of gal. The idea of getting up any earlier than I absolutely must to buy stuff I don't need at prices lower than regular price just does not appeal to me. Even if we were in the States, I can't imagine wanting to stand in lines like that (or deal with such crowds) for any reason. And when you are living in a developing country, you quickly learn to redefine "need."
We might want a grill for our outdoor patio, but let's face it, that's a want. Our kids might each want their own iPad (an example, no one has yet asked), but that's so not going to happen, since they each already have computer access when they need it. I want new cookware, but other than one particular pan, do we really *need* it? No.
Hence, I find the race each year to the stores to be entertaining at best. Quite honestly, I don't even know what people could want to buy. We had Black Friday sales here (which lasted all weekend), which I found to be just bizarre. If anything, seeing the spread of the idea is just depressing. Then there is the whole Cyber Monday idea and the shopping just never ends. Occasional shopping I certainly understand, but this manic-crazed thing is just not my cup of tea.
Instead of making me feel better about the approaching holidays, it's just seems rather sad to me. I'm reminded of my mom, who was so good about buying gifts all year round, really finding unique items that people wanted, catching every hint, and then squirelling things away until it was time to start wrapping. She thrived on real craft fairs (hand crafted wooden items, pottery that had been lovingly shaped, glazed, and fired, and the like), and managed to find exactly what folks wanted and needed. Oh, sure, she still shopped traditional stores when need be, but took her time and still managed to find the perfect gift for everyone, even the year she died.
To give myself credit, I tried. However, after she died, Christmas lost a lot of its luster. To this day, I still randomly find myself in a market thinking, "Oh, that would be perfect for Mom!" and then it hits me 5 seconds later that it just doesn't matter. After a few years, I finally started to get back into enjoying the holidays, until fall 2010 hit. Christmas again took a blow, as it's very hard to enjoy when you are in the midst of recovering from something you shouldn't have to deal with, ever.
Each year has gotten a bit better, but even with Peter home last year, it was still stressful as he was absent during so much of the 'prep' time. I found myself doing a lot of last-minute shopping (which I loathe) and vowed it would be different this year.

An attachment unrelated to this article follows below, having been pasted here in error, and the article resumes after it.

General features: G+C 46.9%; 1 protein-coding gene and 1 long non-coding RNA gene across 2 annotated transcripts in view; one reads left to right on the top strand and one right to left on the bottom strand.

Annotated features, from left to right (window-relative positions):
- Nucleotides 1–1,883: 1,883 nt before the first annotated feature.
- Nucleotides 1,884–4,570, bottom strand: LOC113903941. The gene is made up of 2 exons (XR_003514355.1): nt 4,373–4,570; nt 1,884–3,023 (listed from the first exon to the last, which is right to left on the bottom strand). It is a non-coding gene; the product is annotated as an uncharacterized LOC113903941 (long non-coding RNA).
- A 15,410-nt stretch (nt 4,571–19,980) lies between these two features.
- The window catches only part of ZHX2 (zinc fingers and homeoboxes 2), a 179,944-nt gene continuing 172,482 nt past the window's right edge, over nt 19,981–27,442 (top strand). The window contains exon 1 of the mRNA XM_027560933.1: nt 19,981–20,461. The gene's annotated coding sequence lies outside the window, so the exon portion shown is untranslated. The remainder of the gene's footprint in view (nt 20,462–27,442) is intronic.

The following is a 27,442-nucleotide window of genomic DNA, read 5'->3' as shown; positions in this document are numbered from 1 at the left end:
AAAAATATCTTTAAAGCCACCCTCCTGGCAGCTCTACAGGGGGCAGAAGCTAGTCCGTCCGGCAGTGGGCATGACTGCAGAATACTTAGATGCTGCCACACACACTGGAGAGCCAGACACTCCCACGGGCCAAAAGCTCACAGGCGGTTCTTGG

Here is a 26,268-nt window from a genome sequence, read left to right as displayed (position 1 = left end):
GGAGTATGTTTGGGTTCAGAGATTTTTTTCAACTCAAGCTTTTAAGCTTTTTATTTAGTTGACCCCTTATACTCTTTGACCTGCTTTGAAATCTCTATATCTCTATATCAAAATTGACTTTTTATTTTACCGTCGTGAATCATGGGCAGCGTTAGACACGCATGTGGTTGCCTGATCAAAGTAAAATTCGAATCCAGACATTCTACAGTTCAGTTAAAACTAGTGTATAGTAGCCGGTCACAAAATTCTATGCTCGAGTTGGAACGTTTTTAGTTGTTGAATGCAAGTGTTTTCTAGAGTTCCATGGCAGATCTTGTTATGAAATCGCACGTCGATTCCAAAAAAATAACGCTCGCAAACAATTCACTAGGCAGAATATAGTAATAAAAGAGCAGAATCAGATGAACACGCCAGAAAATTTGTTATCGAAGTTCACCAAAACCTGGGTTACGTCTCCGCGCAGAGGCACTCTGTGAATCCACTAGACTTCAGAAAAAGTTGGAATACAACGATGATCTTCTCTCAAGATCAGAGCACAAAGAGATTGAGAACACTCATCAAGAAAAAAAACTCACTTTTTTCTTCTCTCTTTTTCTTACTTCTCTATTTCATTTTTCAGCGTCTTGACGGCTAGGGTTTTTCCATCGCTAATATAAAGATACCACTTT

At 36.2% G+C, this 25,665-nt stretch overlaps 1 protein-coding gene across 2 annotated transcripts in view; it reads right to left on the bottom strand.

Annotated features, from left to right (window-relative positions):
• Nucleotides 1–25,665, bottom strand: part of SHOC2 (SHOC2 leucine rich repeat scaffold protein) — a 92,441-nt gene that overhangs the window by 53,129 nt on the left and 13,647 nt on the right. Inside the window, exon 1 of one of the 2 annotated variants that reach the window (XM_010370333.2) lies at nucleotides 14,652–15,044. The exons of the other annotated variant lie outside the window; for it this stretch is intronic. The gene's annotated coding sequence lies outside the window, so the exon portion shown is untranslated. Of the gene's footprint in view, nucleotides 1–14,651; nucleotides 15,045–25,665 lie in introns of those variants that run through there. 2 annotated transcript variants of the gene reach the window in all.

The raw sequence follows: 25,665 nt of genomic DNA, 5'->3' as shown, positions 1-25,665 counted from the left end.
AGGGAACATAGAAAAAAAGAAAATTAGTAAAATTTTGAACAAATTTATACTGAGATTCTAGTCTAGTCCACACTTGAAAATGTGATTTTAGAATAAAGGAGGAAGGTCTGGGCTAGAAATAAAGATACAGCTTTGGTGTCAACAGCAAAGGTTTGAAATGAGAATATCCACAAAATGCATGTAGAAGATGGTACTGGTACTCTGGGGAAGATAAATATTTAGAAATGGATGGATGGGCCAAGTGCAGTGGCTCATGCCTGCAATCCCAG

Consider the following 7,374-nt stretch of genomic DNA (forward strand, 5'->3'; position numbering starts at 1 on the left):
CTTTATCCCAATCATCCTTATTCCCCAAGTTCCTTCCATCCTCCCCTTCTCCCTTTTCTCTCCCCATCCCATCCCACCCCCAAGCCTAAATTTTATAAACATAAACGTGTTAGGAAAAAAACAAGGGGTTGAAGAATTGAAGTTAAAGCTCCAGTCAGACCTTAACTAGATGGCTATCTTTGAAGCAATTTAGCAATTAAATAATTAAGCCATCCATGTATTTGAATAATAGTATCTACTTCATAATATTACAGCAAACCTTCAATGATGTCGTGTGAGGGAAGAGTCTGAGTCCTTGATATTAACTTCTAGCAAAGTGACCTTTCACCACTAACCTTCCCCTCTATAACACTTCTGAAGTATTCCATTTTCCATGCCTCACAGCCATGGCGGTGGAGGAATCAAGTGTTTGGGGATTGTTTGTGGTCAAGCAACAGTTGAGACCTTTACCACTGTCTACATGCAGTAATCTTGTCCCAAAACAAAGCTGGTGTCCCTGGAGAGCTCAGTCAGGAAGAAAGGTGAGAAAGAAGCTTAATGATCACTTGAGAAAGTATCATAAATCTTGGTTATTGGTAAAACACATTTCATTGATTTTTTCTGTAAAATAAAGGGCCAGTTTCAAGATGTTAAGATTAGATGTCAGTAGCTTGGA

Unfortunately, this year I've been thrown off by a new schedule and a lack of seasonal changes. The schedule I can deal with, but the lack of seasons just throws me off. While it's nice to know that we may be able to swim outside on Christmas afternoon, it's hard to get into the mood hearing Feliz Navidad in the stores while I'm wearing shorts and Tevas.
Then last Friday rolled around....it was the much-anticipated holiday fair that was put on in the Embassy by my office. I can officially say that as long as I have this fair to look forward to each year, I will have no problem getting myself psyched up for the holidays. We had such an amazing range of vendors, from local smokehouses to those who made adorable hair baubles for wee ones to absolutely amazing handcrafted wooden creations.
Finally, gifts that I know cannot be duplicated, and not only would they not break my wallet, they would help fill someone else's. From the father/son duo making the wooden salad bowls that would run close to $100 in the States, to the handmade pine needle baskets, we had so much choice. Suddenly, I was not only glad that had brought my shopping basket, but wished I'd thought to bring a few more reusable grocery bags.
Here are just a few of the samples from the day...and just think, if you visit, I'm sure we can arrange for you to meet with any one of the vendors, should it not be fair time.
If you are enchanted by either the jewelry or the pine needle baskets/coffee, you can see more online and purchase from Fabretto! Click here and you can see all of the items available for purchase. Oh, and, yes, we might have been a bit selfish...we did buy ourselves an early Christmas gift, but at $38 for the whole set, just couldn't pass it up.
Christmas shopping that gives in several directions and far more directly to those who need it. Unique items that can't be found elsewhere...did I mention we also have a spring fair? Just saying....